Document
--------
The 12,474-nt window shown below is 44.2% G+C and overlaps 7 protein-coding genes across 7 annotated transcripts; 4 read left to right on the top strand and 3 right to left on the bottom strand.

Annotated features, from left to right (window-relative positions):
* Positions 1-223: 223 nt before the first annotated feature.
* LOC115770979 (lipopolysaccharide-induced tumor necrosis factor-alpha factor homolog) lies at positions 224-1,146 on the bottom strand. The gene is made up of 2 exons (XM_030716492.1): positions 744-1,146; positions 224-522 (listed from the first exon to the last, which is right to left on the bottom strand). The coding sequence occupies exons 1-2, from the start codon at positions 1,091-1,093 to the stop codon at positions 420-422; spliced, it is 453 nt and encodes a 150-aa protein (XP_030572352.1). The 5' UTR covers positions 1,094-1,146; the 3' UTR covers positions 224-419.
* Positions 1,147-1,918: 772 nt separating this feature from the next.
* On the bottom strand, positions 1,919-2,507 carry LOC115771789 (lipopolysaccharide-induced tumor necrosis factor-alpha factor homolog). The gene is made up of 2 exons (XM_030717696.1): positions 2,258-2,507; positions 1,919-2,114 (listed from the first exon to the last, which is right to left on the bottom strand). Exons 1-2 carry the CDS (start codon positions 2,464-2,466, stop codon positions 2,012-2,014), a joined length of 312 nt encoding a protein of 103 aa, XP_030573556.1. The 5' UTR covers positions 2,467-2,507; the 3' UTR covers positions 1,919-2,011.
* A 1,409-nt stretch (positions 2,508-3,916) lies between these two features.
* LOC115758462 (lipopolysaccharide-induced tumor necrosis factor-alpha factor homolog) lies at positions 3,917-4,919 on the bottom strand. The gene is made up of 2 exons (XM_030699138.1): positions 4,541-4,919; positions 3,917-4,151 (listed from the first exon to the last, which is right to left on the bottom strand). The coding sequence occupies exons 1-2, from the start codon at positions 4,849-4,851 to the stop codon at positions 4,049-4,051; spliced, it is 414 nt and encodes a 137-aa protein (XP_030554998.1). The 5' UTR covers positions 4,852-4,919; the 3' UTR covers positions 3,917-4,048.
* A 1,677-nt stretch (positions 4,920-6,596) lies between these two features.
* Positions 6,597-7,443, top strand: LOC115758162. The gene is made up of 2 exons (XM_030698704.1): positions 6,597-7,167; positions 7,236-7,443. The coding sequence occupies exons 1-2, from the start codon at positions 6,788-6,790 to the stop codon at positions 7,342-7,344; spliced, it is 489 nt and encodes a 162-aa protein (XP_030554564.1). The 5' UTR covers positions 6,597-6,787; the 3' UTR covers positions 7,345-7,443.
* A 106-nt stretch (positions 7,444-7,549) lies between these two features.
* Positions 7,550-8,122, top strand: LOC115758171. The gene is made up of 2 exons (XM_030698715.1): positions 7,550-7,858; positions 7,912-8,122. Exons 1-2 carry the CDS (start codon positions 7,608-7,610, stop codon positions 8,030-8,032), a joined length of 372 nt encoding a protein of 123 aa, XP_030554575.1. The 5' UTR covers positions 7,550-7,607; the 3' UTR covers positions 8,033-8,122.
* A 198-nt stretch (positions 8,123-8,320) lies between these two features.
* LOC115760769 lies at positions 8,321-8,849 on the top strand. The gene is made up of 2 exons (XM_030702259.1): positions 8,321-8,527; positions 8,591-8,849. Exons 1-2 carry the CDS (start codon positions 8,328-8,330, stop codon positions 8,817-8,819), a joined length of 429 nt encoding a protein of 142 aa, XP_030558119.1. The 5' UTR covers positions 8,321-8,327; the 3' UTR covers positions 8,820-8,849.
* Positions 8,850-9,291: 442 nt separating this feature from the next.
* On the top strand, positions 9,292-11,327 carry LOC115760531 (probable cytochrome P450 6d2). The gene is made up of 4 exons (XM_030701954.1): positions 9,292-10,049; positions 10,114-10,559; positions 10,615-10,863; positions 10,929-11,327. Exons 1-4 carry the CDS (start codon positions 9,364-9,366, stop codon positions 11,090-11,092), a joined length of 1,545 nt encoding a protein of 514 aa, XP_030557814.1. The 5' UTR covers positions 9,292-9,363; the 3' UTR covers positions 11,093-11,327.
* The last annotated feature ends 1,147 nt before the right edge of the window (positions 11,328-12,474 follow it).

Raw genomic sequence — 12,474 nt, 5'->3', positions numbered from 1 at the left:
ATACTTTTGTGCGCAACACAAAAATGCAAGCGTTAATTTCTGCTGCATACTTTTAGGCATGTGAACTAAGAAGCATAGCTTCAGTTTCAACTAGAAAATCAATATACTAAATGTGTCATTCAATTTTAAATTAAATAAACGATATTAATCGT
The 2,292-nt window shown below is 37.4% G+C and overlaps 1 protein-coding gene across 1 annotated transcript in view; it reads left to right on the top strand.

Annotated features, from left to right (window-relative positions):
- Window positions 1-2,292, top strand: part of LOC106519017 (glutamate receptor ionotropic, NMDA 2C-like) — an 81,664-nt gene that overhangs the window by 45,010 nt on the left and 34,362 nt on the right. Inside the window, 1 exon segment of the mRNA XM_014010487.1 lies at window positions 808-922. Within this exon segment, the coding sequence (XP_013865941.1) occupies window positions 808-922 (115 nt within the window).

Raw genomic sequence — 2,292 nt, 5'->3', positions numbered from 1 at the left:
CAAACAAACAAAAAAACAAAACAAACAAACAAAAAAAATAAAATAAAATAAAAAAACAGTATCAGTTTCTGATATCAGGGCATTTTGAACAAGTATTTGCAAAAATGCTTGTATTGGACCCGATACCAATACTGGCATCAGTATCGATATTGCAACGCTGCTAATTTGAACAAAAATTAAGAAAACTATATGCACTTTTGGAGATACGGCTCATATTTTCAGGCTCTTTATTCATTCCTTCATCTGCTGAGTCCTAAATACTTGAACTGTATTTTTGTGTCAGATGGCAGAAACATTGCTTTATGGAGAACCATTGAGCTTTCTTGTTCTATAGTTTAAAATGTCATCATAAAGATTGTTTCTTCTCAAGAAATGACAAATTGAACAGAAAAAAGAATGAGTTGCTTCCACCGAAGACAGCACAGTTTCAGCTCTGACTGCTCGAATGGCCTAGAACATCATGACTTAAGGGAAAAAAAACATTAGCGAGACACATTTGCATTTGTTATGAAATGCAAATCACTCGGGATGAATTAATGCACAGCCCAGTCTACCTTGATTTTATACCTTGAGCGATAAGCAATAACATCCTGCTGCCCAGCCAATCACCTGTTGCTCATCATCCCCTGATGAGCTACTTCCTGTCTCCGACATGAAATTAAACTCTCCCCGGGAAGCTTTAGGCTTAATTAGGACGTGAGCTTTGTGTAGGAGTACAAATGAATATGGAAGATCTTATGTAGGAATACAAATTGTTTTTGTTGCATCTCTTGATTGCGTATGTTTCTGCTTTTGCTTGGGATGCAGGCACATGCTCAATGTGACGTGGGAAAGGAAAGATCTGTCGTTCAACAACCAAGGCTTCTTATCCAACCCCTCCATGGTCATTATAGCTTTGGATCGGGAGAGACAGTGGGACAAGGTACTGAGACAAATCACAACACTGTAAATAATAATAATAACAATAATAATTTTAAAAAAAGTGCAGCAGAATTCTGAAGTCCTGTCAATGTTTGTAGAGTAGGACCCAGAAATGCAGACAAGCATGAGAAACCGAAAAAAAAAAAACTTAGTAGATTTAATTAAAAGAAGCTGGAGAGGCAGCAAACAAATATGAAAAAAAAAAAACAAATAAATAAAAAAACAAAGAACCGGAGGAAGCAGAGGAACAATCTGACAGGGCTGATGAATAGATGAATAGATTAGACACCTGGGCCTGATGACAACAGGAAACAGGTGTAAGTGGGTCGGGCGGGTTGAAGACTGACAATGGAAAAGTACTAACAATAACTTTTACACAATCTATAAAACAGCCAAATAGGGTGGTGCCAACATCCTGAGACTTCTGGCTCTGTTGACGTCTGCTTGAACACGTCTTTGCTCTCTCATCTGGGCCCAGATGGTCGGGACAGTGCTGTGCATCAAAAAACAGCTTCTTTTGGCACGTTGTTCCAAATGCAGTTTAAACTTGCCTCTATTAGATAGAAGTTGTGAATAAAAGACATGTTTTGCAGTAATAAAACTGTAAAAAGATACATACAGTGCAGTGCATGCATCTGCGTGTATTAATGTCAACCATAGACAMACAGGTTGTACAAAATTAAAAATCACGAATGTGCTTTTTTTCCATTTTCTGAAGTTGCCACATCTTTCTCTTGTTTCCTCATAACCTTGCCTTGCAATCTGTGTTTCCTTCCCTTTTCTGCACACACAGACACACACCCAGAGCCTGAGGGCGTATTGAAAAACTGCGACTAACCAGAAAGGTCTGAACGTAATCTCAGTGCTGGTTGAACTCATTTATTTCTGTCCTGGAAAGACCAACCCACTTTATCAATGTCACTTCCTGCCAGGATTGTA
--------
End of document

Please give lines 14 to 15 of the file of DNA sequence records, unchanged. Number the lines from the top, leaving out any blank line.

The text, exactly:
* LOC115760769 lies at positions 8,321-8,849 on the top strand. The gene is made up of 2 exons (XM_030702259.1): positions 8,321-8,527; positions 8,591-8,849. Exons 1-2 carry the CDS (start codon positions 8,328-8,330, stop codon positions 8,817-8,819), a joined length of 429 nt encoding a protein of 142 aa, XP_030558119.1. The 5' UTR covers positions 8,321-8,327; the 3' UTR covers positions 8,820-8,849.
* Positions 8,850-9,291: 442 nt separating this feature from the next.